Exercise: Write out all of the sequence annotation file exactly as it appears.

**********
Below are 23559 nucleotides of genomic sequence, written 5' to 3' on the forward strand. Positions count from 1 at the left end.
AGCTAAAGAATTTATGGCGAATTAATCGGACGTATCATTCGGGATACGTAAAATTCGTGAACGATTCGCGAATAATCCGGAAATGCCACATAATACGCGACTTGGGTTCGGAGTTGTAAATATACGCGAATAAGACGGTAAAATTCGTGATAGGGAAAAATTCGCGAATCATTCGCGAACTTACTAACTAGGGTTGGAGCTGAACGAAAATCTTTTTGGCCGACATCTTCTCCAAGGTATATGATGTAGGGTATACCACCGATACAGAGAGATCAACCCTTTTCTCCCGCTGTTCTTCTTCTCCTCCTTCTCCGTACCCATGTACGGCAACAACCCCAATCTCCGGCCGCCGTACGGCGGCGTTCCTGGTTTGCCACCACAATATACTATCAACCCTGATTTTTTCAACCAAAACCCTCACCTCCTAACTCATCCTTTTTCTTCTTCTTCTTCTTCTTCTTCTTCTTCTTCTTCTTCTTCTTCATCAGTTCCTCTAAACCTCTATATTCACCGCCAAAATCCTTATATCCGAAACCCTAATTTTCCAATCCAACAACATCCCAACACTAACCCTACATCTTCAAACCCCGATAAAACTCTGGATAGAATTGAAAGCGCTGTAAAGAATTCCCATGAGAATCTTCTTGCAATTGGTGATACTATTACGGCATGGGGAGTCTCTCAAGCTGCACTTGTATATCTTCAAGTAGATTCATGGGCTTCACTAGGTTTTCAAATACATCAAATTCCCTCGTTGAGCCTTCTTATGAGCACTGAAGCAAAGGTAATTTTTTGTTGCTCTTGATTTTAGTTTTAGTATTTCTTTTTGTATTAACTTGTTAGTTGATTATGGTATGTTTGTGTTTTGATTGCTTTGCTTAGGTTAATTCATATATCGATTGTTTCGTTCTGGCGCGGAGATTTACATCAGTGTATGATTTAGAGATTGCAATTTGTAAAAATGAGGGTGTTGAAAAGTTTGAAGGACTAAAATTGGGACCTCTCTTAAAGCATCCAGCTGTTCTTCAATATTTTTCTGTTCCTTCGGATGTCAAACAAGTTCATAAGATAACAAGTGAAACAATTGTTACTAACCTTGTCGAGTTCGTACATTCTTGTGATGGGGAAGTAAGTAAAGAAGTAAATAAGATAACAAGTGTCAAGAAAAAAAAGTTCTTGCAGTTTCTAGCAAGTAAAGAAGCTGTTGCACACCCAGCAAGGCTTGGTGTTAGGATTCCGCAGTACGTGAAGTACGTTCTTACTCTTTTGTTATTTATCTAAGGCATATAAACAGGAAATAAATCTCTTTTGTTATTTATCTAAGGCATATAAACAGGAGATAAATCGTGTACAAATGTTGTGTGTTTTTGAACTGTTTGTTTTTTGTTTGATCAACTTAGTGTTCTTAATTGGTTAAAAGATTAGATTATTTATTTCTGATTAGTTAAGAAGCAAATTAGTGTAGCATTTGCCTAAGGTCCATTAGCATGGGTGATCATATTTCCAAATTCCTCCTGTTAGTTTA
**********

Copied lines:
Below are 23559 nucleotides of genomic sequence, written 5' to 3' on the forward strand. Positions count from 1 at the left end.
AGCTAAAGAATTTATGGCGAATTAATCGGACGTATCATTCGGGATACGTAAAATTCGTGAACGATTCGCGAATAATCCGGAAATGCCACATAATACGCGACTTGGGTTCGGAGTTGTAAATATACGCGAATAAGACGGTAAAATTCGTGATAGGGAAAAATTCGCGAATCATTCGCGAACTTACTAACTAGGGTTGGAGCTGAACGAAAATCTTTTTGGCCGACATCTTCTCCAAGGTATATGATGTAGGGTATACCACCGATACAGAGAGATCAACCCTTTTCTCCCGCTGTTCTTCTTCTCCTCCTTCTCCGTACCCATGTACGGCAACAACCCCAATCTCCGGCCGCCGTACGGCGGCGTTCCTGGTTTGCCACCACAATATACTATCAACCCTGATTTTTTCAACCAAAACCCTCACCTCCTAACTCATCCTTTTTCTTCTTCTTCTTCTTCTTCTTCTTCTTCTTCTTCTTCTTCTTCATCAGTTCCTCTAAACCTCTATATTCACCGCCAAAATCCTTATATCCGAAACCCTAATTTTCCAATCCAACAACATCCCAACACTAACCCTACATCTTCAAACCCCGATAAAACTCTGGATAGAATTGAAAGCGCTGTAAAGAATTCCCATGAGAATCTTCTTGCAATTGGTGATACTATTACGGCATGGGGAGTCTCTCAAGCTGCACTTGTATATCTTCAAGTAGATTCATGGGCTTCACTAGGTTTTCAAATACATCAAATTCCCTCGTTGAGCCTTCTTATGAGCACTGAAGCAAAGGTAATTTTTTGTTGCTCTTGATTTTAGTTTTAGTATTTCTTTTTGTATTAACTTGTTAGTTGATTATGGTATGTTTGTGTTTTGATTGCTTTGCTTAGGTTAATTCATATATCGATTGTTTCGTTCTGGCGCGGAGATTTACATCAGTGTATGATTTAGAGATTGCAATTTGTAAAAATGAGGGTGTTGAAAAGTTTGAAGGACTAAAATTGGGACCTCTCTTAAAGCATCCAGCTGTTCTTCAATATTTTTCTGTTCCTTCGGATGTCAAACAAGTTCATAAGATAACAAGTGAAACAATTGTTACTAACCTTGTCGAGTTCGTACATTCTTGTGATGGGGAAGTAAGTAAAGAAGTAAATAAGATAACAAGTGTCAAGAAAAAAAAGTTCTTGCAGTTTCTAGCAAGTAAAGAAGCTGTTGCACACCCAGCAAGGCTTGGTGTTAGGATTCCGCAGTACGTGAAGTACGTTCTTACTCTTTTGTTATTTATCTAAGGCATATAAACAGGAAATAAATCTCTTTTGTTATTTATCTAAGGCATATAAACAGGAGATAAATCGTGTACAAATGTTGTGTGTTTTTGAACTGTTTGTTTTTTGTTTGATCAACTTAGTGTTCTTAATTGGTTAAAAGATTAGATTATTTATTTCTGATTAGTTAAGAAGCAAATTAGTGTAGCATTTGCCTAAGGTCCATTAGCATGGGTGATCATATTTCCAAATTCCTCCTGTTAGTTTA